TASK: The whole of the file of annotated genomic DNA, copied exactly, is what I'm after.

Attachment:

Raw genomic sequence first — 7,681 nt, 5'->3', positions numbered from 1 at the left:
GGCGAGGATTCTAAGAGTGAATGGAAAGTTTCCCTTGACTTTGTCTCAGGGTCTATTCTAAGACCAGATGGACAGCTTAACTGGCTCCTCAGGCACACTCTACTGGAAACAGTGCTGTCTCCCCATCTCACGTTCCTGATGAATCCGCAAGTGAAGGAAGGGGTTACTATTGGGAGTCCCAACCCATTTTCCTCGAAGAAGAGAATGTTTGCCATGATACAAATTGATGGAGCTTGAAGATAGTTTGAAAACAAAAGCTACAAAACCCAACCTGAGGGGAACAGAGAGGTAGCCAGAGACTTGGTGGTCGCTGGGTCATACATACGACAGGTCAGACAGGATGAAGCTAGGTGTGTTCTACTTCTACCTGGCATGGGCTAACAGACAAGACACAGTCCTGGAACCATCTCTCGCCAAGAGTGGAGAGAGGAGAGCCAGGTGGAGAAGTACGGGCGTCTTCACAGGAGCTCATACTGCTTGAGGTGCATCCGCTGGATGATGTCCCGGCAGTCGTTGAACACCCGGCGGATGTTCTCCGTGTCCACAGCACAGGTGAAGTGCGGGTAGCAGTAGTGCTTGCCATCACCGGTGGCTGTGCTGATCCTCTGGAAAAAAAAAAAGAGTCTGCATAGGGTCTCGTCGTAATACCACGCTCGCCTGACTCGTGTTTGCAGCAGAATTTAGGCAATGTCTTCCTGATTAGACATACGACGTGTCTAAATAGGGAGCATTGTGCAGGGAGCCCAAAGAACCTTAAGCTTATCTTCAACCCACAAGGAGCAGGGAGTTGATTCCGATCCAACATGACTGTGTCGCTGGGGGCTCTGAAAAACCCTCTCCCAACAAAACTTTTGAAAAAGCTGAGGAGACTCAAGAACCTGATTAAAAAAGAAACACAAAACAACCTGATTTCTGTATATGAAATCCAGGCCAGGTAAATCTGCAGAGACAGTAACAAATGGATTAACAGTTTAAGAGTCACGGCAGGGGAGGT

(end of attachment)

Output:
Raw genomic sequence first — 7,681 nt, 5'->3', positions numbered from 1 at the left:
GGCGAGGATTCTAAGAGTGAATGGAAAGTTTCCCTTGACTTTGTCTCAGGGTCTATTCTAAGACCAGATGGACAGCTTAACTGGCTCCTCAGGCACACTCTACTGGAAACAGTGCTGTCTCCCCATCTCACGTTCCTGATGAATCCGCAAGTGAAGGAAGGGGTTACTATTGGGAGTCCCAACCCATTTTCCTCGAAGAAGAGAATGTTTGCCATGATACAAATTGATGGAGCTTGAAGATAGTTTGAAAACAAAAGCTACAAAACCCAACCTGAGGGGAACAGAGAGGTAGCCAGAGACTTGGTGGTCGCTGGGTCATACATACGACAGGTCAGACAGGATGAAGCTAGGTGTGTTCTACTTCTACCTGGCATGGGCTAACAGACAAGACACAGTCCTGGAACCATCTCTCGCCAAGAGTGGAGAGAGGAGAGCCAGGTGGAGAAGTACGGGCGTCTTCACAGGAGCTCATACTGCTTGAGGTGCATCCGCTGGATGATGTCCCGGCAGTCGTTGAACACCCGGCGGATGTTCTCCGTGTCCACAGCACAGGTGAAGTGCGGGTAGCAGTAGTGCTTGCCATCACCGGTGGCTGTGCTGATCCTCTGGAAAAAAAAAAAGAGTCTGCATAGGGTCTCGTCGTAATACCACGCTCGCCTGACTCGTGTTTGCAGCAGAATTTAGGCAATGTCTTCCTGATTAGACATACGACGTGTCTAAATAGGGAGCATTGTGCAGGGAGCCCAAAGAACCTTAAGCTTATCTTCAACCCACAAGGAGCAGGGAGTTGATTCCGATCCAACATGACTGTGTCGCTGGGGGCTCTGAAAAACCCTCTCCCAACAAAACTTTTGAAAAAGCTGAGGAGACTCAAGAACCTGATTAAAAAAGAAACACAAAACAACCTGATTTCTGTATATGAAATCCAGGCCAGGTAAATCTGCAGAGACAGTAACAAATGGATTAACAGTTTAAGAGTCACGGCAGGGGAGGT